On August 18 Uber announced its driverless taxis would be picking-up passengers on the streets of Pittsburg by the end of the month.
Singapore on Thursday became the first country in the world with a fully autonomous ride-sharing service offered to the public.
Select members of the public can hail a free ride through their smartphones in taxis operated by nuTonomy, an autonomous vehicle software start-up.
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While plenty of firms around the world are investing heavily in developing their own driverless vehicle systems, NuTonomy also has local competition from automobile technology supplier Delphi, which aims to start testing a similar self-driving taxi service next year.
Backed by the Singapore government, NuTonomy hopes to have what it calls its "robo-taxi" service running through the city by 2018.
According to commentators, the trial although small, demonstrated the intensity of the global race to develop autonomous driving vehicles.
App-based taxi company Uber is also looking into driverless vehicles and began trialling the technology in Pittsburgh in May, with a view to offering public rides in the coming weeks.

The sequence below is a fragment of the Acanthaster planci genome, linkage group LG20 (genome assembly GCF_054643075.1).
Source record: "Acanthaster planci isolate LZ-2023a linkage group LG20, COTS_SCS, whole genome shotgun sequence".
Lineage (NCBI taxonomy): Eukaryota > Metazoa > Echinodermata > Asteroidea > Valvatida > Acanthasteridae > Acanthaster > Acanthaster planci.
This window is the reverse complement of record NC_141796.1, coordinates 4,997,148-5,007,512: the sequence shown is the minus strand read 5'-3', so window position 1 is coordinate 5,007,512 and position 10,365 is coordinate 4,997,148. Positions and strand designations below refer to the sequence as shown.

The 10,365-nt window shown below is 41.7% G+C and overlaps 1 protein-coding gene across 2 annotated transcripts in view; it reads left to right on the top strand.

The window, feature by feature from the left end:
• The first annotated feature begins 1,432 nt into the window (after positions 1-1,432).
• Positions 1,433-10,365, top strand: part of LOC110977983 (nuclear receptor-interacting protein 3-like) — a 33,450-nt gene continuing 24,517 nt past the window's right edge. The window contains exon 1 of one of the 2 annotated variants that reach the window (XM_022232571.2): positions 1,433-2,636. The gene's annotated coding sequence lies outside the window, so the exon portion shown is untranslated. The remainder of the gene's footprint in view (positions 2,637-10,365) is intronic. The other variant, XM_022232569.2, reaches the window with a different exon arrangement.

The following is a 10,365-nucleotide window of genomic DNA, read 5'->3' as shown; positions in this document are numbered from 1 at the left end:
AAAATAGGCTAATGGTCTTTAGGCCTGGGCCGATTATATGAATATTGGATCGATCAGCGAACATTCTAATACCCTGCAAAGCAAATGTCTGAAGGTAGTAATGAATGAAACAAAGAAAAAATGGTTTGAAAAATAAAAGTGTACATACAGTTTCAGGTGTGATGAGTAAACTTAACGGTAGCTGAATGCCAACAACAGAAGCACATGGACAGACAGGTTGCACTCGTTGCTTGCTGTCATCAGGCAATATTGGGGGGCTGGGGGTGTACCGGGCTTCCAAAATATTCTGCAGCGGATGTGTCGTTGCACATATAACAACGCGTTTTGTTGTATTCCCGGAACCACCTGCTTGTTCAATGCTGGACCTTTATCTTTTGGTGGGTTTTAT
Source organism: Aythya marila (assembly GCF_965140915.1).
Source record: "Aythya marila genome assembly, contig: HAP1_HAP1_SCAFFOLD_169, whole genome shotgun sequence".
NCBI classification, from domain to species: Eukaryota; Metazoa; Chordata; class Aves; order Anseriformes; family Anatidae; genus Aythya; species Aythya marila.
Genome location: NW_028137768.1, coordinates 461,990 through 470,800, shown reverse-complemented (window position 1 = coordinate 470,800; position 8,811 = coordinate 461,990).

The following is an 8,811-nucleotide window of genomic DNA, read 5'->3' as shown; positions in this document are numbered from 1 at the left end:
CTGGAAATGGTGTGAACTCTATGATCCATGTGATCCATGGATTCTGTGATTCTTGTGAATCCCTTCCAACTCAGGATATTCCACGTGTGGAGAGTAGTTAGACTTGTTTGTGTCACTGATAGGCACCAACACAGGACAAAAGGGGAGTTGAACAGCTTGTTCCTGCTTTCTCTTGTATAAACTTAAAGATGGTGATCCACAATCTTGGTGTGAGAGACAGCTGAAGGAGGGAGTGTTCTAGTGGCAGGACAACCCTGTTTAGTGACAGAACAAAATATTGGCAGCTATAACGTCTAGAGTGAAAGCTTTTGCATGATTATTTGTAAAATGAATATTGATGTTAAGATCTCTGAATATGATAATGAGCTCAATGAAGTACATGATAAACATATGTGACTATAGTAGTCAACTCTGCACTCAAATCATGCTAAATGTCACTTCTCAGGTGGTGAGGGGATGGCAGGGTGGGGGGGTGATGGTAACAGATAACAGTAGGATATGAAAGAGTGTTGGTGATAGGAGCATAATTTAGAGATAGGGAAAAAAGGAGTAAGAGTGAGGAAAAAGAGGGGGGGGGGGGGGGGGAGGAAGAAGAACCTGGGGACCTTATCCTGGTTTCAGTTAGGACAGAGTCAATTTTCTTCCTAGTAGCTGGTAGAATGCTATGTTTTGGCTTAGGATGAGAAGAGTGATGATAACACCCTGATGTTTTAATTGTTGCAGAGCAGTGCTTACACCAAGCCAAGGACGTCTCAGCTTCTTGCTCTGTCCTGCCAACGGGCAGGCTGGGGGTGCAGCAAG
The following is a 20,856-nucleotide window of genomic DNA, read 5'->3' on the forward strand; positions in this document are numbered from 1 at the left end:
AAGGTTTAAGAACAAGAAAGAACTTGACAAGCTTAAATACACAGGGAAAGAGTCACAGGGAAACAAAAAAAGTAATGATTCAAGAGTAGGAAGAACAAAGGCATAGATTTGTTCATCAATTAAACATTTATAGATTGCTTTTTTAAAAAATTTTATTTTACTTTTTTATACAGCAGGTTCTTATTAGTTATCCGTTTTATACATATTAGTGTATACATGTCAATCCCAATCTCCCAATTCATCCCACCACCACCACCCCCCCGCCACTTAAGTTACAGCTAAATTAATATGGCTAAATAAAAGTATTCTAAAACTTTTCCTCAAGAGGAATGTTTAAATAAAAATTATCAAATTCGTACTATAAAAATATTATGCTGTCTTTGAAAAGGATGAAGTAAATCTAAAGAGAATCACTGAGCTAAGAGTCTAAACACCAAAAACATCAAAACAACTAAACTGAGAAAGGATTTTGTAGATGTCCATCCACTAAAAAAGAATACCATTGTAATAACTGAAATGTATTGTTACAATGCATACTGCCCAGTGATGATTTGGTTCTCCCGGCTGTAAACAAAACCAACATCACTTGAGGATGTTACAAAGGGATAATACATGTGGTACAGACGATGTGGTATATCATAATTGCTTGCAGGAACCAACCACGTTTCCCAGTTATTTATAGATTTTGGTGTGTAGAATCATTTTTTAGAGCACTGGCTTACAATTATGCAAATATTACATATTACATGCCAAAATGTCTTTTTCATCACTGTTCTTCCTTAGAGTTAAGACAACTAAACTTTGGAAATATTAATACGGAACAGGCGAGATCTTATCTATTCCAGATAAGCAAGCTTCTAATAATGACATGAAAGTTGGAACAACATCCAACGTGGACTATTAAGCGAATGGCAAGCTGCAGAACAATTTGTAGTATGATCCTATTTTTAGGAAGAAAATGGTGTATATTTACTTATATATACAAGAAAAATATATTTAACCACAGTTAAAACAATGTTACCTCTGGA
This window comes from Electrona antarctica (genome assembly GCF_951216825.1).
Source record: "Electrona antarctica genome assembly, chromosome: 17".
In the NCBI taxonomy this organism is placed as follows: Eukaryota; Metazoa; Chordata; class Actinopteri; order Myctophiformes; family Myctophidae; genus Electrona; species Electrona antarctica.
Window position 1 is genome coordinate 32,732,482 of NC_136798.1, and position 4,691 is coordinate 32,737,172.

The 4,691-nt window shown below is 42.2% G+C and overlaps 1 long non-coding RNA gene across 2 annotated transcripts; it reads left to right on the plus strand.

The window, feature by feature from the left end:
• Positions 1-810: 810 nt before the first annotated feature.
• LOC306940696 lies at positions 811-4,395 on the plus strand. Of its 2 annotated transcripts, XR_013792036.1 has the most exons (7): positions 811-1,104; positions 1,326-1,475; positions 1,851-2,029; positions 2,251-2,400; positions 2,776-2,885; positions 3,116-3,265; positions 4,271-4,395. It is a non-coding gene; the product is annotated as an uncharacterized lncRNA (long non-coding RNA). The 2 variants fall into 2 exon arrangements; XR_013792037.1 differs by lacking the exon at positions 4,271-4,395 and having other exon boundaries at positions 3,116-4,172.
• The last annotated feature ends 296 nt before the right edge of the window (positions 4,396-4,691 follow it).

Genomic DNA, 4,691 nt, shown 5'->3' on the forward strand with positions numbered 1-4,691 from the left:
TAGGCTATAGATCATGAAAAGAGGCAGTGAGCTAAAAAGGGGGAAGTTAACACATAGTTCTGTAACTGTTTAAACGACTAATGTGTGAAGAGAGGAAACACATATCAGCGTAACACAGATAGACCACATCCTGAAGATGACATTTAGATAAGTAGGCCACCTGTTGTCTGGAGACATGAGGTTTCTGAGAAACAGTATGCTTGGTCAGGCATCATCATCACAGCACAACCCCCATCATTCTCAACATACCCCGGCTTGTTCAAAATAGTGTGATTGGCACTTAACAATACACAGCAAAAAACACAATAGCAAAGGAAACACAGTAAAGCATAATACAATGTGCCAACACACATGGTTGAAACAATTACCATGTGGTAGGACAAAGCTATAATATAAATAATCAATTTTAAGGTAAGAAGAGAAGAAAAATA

Meanwhile, you can check out NuTonomy's promo video for its Singapore launch below.
According to the Associated Press, when a reporter went on a test drive, the "driver" had to apply the brakes once when one auto obstructed vehicles path and another auto (appearing to be parked) began to move into the lane.
NuTonomy hope that one day it could help cut the number of vehicles on Singapore's crowded roads by as many 600,000, bringing the figure down to a more acceptable 300,000.
The company has been actively speaking to a number of automakers for a potential partnership, nuTonomy COO Doug Parker told Recode during the test drive, and may even consider licensing their technology to automakers sometime down the line. The six-vehicle fleet includes battery-powered Renault Zoe and Mitsubishi iMiev models. "We want to take advantage of self-driving technology to overcome such constraints", said Pang Kin Keong, Singapore's Permanent Secretary for Transport. "When people get into the auto, some will love it, some will be indifferent and some won't like it", CEO and co-founder of nuTonomy, Karl Iagnemma, said to The Associated Press.
NuTonomy's Mr. Parker said one of the trial's goals is to introduce the public to the new technology.
"I couldn't see [any obstacles] with my human eye, but the auto could, so I knew that I could trust the vehicle", Olivia Seow, told the Associated Press of her ride in the autonomous taxi.